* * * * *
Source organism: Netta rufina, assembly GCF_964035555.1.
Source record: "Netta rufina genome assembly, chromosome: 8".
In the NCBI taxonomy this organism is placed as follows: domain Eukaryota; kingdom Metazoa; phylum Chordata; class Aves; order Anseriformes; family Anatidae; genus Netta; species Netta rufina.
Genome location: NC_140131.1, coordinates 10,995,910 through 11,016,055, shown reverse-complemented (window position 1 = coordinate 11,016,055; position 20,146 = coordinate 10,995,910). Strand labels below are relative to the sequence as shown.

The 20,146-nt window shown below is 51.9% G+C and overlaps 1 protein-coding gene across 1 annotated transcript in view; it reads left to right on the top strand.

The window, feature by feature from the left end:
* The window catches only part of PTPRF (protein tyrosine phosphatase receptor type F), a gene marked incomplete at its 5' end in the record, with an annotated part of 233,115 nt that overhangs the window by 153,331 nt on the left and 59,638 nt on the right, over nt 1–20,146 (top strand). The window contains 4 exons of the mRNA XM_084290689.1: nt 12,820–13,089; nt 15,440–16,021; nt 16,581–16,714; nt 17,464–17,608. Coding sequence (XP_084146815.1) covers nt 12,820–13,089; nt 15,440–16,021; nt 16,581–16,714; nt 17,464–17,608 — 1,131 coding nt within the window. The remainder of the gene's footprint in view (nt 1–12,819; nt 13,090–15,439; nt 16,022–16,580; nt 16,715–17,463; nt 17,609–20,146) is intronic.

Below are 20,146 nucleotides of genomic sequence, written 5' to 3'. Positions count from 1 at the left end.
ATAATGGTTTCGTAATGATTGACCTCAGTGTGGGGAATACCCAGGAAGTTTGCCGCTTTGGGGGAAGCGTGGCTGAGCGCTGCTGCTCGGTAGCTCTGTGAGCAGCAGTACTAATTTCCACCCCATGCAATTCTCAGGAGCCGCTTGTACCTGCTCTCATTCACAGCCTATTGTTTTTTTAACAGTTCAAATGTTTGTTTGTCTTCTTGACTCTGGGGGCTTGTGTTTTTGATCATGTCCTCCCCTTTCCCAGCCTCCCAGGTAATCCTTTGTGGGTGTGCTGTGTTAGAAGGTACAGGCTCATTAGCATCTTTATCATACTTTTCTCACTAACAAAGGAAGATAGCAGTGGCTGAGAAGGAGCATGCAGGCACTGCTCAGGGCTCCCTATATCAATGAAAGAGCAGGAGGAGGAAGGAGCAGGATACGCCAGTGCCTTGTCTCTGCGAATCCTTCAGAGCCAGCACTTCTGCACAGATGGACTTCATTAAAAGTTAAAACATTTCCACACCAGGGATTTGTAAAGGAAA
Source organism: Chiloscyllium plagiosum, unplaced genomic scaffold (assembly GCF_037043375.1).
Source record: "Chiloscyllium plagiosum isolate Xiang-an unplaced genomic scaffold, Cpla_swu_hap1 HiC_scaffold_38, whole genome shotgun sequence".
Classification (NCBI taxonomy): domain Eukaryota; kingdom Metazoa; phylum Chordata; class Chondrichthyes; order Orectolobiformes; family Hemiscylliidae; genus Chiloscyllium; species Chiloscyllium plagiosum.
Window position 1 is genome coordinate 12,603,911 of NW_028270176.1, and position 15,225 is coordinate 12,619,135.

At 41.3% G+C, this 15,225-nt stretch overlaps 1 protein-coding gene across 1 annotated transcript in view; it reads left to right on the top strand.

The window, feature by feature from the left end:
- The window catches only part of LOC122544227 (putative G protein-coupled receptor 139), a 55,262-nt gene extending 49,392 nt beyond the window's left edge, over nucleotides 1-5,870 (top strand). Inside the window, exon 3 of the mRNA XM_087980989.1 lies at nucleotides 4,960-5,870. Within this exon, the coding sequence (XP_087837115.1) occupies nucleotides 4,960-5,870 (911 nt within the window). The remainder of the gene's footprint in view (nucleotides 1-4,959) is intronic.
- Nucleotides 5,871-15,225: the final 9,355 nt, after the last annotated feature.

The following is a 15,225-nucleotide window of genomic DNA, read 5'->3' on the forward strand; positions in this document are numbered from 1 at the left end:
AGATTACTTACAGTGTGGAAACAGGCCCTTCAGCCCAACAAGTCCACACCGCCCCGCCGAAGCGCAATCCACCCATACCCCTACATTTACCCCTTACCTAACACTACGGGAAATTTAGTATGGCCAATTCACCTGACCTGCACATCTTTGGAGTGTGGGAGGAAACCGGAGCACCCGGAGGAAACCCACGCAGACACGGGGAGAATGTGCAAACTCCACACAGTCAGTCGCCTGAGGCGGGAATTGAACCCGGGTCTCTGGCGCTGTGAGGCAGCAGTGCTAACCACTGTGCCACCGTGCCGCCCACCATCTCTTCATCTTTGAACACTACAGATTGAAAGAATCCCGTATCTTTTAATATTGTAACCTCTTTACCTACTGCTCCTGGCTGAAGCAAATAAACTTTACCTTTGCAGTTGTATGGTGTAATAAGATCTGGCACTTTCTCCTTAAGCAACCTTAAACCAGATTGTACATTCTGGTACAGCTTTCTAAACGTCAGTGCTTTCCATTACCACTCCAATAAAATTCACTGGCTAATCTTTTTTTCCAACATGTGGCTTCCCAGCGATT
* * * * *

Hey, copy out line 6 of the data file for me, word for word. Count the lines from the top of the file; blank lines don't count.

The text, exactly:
The window, feature by feature from the left end: